ODYSSEY THROUGH O2 (Disques Dreyfus 36163, In Stores 3/23/04) It's the analog synthesizer sounds that artists like Jarre, Tangerine Dream and Kraftwerk created in the 1970s that still resonate a quarter century and new millennium later. On Odyssey Through 02, several re-mixers and DJs take Oxygene 7-13 as their template for further explorations, all mixed in a continuous soundstream by French DJ Claude Monet.

Highlights include "Oxygene 10 - Transcengenics", which turns Jarre's original piece into an ethno-ambient meditation replete with sitars and tablas. Hani applies trance tactics to the more beat driven sounds of "Oxygene 8 - Hani's Oxygene 303" while Monet's own remix on "Oxygene 13" sends a jungle shiver through Jarre's opus. Other DJs joining in include DJ CAM, Resistance D, Boodjie & Veronica, Sunday Club, 440 and Takkyu Ishino. Techno motifs and dance grooves aren't foreign to Jarre, who has infused them into his music for years.

METAMORPHOSES (Disques Dreyfus 36164, In Stores 5/25/04) Metamorphoses takes us to the future of Jean Michel Jarre, albeit from the past. It was released in Europe in 2001 and was criminally unavailable in the U.S until now. What we were missing was the logical extension of Jarre's 1984 album, Zoolook, infusing kinetic grooves with global voices, world grooves and staccato samples all marinated in the composer’s synthesizers, their flavors permeating each other in a digital stew.

There's the ecstatic voice of Natacha Atlas crying out to the heavens on “C'est La Vie." Her impassioned, over the top performance, with a hint of humor, contrasts against the cool, disembodied delivery of Laurie Anderson, reprising her role of digital diva from Zoolook. This is Jarre at his most playful, and sublime, using singers as musical instruments, playing with phonemes and fragments. He skillfully integrates conventional instruments into his mix, using the violin of The Corrs' Sharon Corr as a Celtic oasis within the mechanized menace of "Rendez-vous Á Paris." Tracks like "Miss Moon," featuring the chameleon voice of Diedre Dubois, the American singer in the French band, Ekova, are updated variations on the kind of epic works we've come to expect from Jarre, but with a grittier, electronica edge.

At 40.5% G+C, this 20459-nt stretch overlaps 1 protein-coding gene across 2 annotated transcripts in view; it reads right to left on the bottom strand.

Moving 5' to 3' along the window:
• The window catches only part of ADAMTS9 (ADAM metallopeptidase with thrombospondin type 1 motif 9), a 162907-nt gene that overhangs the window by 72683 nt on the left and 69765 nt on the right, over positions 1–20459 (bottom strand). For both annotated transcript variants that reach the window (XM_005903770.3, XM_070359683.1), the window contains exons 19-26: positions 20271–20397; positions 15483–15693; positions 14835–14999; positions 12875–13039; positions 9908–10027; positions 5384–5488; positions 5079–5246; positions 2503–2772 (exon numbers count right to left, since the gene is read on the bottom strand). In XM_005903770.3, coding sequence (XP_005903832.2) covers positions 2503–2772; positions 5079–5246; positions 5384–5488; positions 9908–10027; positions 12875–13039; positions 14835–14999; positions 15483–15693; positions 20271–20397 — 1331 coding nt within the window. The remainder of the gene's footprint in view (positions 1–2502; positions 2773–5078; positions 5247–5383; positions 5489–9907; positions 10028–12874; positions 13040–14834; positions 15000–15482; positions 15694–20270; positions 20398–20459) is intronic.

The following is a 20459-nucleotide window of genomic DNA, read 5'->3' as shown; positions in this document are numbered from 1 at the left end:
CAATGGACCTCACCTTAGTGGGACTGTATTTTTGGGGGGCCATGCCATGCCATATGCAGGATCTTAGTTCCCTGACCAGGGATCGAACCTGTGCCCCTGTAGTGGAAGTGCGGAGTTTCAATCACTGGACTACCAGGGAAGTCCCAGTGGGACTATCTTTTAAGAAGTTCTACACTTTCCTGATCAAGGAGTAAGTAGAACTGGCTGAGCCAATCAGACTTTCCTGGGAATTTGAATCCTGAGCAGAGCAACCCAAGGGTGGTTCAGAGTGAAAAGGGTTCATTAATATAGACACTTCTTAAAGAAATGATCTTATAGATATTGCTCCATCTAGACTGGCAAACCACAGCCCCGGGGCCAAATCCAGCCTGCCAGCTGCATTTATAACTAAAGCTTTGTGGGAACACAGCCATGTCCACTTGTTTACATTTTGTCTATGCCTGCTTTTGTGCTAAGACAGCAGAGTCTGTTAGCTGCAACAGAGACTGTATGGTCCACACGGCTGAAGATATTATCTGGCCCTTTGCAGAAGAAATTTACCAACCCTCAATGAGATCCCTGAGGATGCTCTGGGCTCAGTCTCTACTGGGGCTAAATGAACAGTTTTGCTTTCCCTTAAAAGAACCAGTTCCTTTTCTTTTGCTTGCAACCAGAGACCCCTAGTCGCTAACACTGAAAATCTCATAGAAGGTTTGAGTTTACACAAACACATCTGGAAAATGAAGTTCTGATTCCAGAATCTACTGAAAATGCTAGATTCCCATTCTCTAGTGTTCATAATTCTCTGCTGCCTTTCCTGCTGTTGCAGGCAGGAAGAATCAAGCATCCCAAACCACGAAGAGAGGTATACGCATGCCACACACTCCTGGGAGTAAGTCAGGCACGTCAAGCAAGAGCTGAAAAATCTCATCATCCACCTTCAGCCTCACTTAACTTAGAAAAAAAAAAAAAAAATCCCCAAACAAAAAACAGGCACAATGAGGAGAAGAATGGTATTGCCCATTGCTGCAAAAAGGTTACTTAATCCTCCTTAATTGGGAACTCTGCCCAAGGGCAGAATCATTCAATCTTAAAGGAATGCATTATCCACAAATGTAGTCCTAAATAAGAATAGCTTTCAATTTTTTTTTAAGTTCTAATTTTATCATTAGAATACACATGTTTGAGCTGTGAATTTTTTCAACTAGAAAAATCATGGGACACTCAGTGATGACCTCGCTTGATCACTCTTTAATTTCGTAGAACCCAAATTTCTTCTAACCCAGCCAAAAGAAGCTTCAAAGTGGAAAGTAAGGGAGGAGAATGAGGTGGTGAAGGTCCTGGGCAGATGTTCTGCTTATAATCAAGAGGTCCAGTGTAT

OXYGENE 7-13 (Disques Dreyfus 36159, In Stores 7/27/04) From Les Granges Brulees, it's a quantum leap to Oxygene 7-13. In 1997 Jarre looked back to his signature work, but instead of re-working the themes, he approached it as if he had finished OXYGENE 1-6 and then walked in the studio the next day in 1976, rather than two decades later. Jarre dusted off his classic analog synthesizers like the ARP 2600, VCS3, Mellotron and Theremin and continued on his epic journey.

Originally released through Sony in America, Disques Dreyfus will re-issue Oxygene 7-13 at a mid-line price, joining it with the balance of Jarre’s catalog on the classic Electronic label.

While robots are trawling the surface of Mars and America is reasserting its desire to travel the spaceways, Jean Michel Jarre may be more relevant than ever, ready with a soundtrack to rocket you to the moon, the dance floor or the inner spacescapes of your soul.